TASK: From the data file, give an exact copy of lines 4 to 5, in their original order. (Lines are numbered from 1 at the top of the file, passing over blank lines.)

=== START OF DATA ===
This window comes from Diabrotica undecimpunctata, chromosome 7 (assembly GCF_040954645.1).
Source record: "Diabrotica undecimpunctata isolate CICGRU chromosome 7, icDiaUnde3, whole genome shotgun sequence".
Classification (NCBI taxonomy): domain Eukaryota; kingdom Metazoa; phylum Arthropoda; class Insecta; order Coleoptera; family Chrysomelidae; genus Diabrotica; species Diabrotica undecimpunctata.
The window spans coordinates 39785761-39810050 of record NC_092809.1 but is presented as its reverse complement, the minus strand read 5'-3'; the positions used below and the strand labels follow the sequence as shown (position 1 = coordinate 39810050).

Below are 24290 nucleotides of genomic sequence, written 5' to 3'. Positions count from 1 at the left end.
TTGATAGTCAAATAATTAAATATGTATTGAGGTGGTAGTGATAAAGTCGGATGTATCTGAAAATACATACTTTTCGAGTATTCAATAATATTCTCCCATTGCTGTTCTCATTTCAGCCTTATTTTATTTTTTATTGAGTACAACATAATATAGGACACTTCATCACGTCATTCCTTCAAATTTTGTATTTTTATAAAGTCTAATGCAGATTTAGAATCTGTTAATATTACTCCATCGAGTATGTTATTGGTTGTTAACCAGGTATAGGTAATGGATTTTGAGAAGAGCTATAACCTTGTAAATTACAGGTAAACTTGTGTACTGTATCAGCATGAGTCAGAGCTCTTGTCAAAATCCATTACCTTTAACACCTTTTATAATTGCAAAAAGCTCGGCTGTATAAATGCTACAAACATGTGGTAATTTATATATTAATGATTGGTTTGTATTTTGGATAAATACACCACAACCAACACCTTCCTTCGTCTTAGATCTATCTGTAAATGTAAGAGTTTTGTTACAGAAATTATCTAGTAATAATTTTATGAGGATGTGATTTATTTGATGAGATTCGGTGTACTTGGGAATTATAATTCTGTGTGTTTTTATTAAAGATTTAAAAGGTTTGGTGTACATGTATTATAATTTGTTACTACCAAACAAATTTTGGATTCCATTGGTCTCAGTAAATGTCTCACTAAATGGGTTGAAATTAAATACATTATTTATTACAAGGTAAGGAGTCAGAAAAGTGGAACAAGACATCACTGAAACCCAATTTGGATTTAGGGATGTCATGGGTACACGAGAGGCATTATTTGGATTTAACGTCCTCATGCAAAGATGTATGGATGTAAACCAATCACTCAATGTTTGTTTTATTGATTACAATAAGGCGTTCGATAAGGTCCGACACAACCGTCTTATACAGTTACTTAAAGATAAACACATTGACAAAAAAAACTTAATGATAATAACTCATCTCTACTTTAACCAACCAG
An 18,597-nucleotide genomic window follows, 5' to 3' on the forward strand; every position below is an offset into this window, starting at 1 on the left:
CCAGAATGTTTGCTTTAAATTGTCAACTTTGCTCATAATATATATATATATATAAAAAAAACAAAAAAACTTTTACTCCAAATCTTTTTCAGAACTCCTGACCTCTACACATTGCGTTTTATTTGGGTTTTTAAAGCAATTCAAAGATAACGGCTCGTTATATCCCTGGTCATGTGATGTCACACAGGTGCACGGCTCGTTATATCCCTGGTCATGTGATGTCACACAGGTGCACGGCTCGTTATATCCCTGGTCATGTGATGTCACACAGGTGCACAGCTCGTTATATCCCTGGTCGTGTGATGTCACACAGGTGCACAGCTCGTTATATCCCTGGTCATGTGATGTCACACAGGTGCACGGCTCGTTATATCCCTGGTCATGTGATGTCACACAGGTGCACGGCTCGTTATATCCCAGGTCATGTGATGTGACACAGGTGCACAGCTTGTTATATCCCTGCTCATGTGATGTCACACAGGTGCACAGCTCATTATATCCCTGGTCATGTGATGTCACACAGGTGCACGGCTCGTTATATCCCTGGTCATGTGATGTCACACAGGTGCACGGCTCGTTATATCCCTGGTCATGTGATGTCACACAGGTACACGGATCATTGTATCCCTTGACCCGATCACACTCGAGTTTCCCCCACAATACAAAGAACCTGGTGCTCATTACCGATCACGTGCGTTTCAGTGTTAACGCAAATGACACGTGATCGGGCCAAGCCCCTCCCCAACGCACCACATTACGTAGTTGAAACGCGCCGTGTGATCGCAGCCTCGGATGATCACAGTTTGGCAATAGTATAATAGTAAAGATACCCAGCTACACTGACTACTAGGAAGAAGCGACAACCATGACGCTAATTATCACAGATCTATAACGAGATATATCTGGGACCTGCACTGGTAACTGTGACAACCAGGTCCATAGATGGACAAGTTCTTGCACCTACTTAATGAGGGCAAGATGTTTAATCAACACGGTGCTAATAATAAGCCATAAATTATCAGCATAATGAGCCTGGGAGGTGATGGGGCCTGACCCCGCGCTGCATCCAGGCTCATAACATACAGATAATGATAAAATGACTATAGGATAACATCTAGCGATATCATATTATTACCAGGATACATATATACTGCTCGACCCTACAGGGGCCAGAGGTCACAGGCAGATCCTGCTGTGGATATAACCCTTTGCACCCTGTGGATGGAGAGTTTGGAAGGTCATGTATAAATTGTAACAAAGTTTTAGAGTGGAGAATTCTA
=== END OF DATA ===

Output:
The window spans coordinates 39785761-39810050 of record NC_092809.1 but is presented as its reverse complement, the minus strand read 5'-3'; the positions used below and the strand labels follow the sequence as shown (position 1 = coordinate 39810050).

Below are 24290 nucleotides of genomic sequence, written 5' to 3'. Positions count from 1 at the left end.